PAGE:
– On a dpkg-based system (like Debian or Ubuntu): “apt-get install python-twisted”
– On an rpm-based system (like Red Hat or CentOS): “yum install python-twisted”

For a Windows installation, you can find MSI and EXE installers in both 32-bit and 64-bit versions. If you’re unsure about which version to use, the 32-bit MSI installer should work in most cases. Download and run the Twisted installer as well as the zope.interface installer from the Twisted homepage.

You can also install optional packages and dependencies to take advantage of additional features in Twisted. There’s an Ubuntu PPA available on the Twisted-dev team’s Launchpad page, which provides packages for the latest Twisted version on all active Ubuntu versions.

For SSL or SSH functionality, you can install the pyOpenSSL and PyCrypto packages, which are available as python-openssl and python-crypto.

La communauté de Twisted

If you need advice for a project, you can seek help from the Twisted community. Contributors are always willing to provide support.

There are two main mailing lists. The twisted-python list is a general discussion list for development-related questions and also serves for announcements related to Twisted and projects using it.

This list is also used for organizing sprints, discussing tickets, requesting feedback on projects, and discussing project maintenance and infrastructure. The twisted-web list is dedicated to discussions about web technologies related to Twisted.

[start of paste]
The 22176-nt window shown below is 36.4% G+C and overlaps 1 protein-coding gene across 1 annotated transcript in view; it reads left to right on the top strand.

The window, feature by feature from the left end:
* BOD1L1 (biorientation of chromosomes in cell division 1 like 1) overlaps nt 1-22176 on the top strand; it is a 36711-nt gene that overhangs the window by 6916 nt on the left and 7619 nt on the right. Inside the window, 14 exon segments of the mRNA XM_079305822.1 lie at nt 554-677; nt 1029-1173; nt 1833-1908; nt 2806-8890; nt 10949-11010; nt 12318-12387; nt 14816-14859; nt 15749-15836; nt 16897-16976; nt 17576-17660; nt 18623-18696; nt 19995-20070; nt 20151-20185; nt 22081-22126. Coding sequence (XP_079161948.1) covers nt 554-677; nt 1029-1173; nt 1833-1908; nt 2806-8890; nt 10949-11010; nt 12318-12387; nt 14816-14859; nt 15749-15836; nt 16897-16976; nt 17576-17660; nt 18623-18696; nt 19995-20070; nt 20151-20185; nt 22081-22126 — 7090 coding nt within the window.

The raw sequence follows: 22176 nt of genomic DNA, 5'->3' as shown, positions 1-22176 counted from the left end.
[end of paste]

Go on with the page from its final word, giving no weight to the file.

IRC channels #twisted and #twisted.web are also available on the Freenode network. These channels are quite active, but if you don’t receive an immediate response, you can send a message to the appropriate mailing list.

Many Twisted-related questions and answers can also be found on Stack Overflow, and developers post sprint reports and release announcements on the official blog. Developers’ personal blogs are aggregated on Planet Twisted as well.


Twisted has long been a reference for creating servers or internet applications in Python. However, this open-source tool has struggled to adapt to the evolving landscape of the internet and its usage. Nevertheless, its many extensions make it a flexible and extensible tool.

To learn how to master Twisted and the Python language, you can consider DataScientest. All our training programs include a dedicated module for this programming language.

Our various courses provide you with the skills required for professions such as Data Analyst, Data Scientist, Data Engineer, Machine Learning Engineer, or Data Product Manager.